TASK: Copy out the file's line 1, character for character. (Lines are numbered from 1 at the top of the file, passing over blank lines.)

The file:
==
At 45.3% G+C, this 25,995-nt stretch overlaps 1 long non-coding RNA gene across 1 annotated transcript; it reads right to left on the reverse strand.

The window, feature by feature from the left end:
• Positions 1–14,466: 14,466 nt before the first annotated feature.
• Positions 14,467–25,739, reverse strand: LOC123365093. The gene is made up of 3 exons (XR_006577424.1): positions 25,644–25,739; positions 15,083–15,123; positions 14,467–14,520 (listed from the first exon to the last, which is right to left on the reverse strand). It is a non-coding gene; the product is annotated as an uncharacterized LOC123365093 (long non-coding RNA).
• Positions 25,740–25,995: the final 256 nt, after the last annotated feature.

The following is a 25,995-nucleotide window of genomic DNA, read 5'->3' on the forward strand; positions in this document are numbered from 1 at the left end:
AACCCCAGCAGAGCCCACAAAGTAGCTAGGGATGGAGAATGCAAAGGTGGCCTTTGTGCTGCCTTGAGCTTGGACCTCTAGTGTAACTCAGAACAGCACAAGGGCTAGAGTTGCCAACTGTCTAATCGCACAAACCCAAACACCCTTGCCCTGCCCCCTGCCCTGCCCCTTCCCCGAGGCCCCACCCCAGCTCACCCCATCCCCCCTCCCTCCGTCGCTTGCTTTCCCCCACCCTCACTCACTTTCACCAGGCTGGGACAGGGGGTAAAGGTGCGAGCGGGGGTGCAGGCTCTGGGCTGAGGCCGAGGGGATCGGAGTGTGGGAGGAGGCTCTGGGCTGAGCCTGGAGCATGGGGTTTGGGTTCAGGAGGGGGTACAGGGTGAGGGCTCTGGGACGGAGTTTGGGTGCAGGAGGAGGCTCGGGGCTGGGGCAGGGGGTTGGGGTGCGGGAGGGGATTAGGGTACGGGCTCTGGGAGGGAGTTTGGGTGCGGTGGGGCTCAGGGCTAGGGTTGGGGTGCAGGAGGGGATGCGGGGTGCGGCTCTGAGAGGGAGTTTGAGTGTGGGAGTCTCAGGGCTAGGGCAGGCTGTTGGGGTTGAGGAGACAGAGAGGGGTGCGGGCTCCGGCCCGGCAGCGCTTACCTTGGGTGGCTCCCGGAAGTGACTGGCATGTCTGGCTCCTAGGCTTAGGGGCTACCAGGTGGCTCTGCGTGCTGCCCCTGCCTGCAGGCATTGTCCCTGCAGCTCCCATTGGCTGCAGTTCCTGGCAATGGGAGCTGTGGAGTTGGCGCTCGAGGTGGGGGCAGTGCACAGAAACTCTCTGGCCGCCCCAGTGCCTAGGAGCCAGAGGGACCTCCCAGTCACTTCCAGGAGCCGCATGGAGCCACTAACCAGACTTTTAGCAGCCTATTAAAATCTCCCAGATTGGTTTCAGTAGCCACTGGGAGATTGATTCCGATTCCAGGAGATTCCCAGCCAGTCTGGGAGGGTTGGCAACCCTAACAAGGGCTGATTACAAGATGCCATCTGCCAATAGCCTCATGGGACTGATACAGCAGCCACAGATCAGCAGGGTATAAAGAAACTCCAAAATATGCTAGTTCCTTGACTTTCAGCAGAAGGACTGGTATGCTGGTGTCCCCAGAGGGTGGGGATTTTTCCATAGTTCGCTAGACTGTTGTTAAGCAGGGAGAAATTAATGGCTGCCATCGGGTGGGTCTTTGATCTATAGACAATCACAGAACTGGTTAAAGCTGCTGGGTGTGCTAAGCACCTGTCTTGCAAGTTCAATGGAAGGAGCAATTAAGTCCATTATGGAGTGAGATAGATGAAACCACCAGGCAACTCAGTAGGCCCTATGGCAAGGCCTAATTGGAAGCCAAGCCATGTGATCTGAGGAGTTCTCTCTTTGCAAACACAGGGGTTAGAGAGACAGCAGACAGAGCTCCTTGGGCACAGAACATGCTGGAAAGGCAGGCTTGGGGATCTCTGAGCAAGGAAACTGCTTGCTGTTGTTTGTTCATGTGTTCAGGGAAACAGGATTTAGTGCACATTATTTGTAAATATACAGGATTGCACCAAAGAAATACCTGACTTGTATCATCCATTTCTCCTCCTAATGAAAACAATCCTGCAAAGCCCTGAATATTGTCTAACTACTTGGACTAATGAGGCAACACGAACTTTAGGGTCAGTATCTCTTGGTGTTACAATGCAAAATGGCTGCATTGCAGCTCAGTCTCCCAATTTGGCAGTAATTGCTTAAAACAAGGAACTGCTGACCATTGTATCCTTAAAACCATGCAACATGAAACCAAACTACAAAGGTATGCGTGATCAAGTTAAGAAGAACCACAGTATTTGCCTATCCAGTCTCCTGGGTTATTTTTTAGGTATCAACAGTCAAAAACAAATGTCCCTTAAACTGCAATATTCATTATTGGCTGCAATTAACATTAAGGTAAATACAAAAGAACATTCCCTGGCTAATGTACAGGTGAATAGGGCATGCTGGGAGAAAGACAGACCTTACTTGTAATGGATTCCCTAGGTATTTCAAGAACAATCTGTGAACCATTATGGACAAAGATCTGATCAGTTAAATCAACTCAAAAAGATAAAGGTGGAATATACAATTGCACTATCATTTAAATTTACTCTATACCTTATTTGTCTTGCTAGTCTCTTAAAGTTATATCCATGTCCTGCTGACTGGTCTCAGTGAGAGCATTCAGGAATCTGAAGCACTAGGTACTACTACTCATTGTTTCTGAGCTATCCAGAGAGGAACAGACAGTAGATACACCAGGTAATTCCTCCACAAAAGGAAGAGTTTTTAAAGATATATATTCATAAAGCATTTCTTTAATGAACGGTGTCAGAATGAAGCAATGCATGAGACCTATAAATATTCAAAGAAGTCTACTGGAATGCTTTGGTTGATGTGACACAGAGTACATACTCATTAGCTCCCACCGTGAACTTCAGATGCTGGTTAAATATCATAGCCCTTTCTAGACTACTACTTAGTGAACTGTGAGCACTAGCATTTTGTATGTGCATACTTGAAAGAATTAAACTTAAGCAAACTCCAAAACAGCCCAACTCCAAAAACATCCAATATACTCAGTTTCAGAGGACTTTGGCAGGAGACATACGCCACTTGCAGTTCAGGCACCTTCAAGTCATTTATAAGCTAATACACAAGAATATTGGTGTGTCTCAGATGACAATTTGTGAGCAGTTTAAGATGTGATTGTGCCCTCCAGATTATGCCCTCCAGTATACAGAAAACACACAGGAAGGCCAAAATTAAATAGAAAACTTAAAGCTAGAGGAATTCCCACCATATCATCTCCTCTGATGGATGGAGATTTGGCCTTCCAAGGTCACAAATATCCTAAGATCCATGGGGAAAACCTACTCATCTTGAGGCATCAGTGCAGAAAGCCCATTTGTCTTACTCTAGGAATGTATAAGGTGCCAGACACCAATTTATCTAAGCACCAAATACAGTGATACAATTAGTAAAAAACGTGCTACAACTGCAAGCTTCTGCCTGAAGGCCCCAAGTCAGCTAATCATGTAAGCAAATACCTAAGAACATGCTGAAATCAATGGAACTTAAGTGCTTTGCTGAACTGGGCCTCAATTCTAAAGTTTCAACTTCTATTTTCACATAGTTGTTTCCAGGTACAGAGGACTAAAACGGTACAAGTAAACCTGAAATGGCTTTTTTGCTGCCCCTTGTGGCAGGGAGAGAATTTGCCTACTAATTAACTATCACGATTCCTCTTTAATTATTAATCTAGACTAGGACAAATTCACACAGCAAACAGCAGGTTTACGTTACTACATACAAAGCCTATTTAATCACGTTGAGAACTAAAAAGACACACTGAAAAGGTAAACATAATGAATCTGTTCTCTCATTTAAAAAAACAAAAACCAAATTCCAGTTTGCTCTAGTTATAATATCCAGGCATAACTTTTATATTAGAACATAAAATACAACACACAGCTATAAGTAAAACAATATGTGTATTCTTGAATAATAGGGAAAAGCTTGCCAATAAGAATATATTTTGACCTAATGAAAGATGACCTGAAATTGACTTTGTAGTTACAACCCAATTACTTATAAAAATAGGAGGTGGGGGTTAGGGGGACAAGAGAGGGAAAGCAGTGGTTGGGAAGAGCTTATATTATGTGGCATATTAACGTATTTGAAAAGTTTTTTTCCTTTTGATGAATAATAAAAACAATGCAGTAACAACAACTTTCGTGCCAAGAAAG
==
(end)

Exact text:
At 45.3% G+C, this 25,995-nt stretch overlaps 1 long non-coding RNA gene across 1 annotated transcript; it reads right to left on the reverse strand.